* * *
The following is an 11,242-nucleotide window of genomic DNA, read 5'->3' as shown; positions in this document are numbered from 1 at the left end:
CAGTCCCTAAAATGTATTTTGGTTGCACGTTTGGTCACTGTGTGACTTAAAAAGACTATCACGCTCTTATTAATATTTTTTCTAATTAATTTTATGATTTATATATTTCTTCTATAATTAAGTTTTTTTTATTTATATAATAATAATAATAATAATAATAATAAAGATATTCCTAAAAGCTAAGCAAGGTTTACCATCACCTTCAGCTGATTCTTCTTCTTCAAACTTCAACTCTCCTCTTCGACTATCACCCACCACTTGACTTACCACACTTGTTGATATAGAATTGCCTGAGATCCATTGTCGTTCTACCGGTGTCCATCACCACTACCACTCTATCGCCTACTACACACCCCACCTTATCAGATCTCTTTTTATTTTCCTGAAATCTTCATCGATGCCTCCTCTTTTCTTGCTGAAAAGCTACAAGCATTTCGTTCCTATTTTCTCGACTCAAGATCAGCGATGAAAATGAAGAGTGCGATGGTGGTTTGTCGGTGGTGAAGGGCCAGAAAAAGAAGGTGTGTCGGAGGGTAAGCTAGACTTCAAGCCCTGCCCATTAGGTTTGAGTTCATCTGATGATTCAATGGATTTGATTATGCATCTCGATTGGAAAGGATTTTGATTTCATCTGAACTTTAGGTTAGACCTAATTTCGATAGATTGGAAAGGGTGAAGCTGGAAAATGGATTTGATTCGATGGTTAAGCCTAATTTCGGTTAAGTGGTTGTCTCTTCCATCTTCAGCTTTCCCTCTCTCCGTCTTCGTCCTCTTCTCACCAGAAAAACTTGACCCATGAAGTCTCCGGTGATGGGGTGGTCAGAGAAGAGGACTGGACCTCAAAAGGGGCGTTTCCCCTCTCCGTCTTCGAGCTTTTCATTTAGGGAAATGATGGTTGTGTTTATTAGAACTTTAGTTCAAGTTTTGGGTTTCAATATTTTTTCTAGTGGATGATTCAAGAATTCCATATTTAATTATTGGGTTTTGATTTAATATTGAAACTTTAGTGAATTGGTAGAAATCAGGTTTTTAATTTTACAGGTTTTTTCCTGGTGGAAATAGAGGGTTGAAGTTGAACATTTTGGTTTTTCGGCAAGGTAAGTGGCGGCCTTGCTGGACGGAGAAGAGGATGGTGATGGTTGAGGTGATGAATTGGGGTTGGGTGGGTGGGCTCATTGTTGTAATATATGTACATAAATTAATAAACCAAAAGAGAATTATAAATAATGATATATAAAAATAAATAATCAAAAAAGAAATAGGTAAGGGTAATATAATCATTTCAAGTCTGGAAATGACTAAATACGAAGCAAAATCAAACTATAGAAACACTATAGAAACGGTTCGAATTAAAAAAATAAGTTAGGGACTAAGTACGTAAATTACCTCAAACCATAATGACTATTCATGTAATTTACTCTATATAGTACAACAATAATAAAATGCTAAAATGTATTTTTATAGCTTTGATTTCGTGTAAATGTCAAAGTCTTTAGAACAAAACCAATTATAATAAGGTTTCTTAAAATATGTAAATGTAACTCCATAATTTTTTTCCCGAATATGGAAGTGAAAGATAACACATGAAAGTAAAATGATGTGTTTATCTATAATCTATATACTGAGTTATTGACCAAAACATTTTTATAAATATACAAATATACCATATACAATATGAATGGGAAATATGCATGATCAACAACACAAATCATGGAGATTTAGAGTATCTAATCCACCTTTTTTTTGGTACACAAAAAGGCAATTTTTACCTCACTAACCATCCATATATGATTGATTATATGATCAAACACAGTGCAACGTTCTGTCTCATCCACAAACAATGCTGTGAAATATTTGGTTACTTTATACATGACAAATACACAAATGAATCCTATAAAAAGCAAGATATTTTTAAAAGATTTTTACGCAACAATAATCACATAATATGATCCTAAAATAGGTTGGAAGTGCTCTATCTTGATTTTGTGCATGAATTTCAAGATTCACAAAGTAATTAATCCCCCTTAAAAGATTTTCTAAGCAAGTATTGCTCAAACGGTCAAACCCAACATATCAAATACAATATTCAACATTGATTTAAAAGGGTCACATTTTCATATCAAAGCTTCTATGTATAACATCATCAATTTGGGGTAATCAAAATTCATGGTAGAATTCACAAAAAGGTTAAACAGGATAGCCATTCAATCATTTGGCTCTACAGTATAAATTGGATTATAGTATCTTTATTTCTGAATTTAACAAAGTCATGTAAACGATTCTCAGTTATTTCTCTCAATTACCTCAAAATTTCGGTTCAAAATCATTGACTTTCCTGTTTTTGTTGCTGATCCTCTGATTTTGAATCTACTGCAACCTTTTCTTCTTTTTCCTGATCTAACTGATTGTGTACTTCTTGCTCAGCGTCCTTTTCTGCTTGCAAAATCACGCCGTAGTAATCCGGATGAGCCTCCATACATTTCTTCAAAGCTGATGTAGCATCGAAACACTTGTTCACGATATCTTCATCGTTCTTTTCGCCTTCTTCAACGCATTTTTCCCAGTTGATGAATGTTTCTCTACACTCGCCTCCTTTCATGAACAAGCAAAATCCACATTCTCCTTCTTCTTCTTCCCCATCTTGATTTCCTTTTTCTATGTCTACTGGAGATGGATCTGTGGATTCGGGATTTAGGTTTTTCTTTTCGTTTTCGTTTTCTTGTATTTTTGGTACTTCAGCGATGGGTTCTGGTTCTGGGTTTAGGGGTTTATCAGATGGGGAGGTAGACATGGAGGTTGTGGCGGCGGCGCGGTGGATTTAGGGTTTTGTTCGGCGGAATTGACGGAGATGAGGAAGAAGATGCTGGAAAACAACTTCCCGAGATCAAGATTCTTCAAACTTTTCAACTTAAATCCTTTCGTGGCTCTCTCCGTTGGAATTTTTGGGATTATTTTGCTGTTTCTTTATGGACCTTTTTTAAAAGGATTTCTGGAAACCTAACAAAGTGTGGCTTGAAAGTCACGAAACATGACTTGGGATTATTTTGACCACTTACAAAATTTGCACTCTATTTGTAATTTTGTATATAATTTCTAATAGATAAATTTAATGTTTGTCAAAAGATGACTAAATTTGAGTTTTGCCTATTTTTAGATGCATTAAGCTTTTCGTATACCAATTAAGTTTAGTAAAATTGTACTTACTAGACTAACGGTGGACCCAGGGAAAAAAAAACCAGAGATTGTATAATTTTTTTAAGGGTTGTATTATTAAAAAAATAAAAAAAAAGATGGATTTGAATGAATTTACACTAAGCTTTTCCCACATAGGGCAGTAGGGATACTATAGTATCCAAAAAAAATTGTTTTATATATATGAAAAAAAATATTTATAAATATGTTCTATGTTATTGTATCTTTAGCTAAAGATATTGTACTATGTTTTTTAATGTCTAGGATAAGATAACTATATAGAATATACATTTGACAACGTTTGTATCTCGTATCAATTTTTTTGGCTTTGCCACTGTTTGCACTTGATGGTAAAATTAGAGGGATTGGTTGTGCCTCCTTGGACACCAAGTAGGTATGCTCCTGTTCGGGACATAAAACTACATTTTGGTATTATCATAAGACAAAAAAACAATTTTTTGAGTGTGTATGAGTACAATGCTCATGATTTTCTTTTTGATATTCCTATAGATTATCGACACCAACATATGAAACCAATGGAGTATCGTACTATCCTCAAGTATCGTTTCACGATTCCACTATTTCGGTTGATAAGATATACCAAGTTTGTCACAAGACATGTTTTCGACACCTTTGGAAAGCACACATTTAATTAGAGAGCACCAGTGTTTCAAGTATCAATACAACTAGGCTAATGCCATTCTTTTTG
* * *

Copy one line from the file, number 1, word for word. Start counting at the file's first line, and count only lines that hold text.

The following is an 11,242-nucleotide window of genomic DNA, read 5'->3' as shown; positions in this document are numbered from 1 at the left end: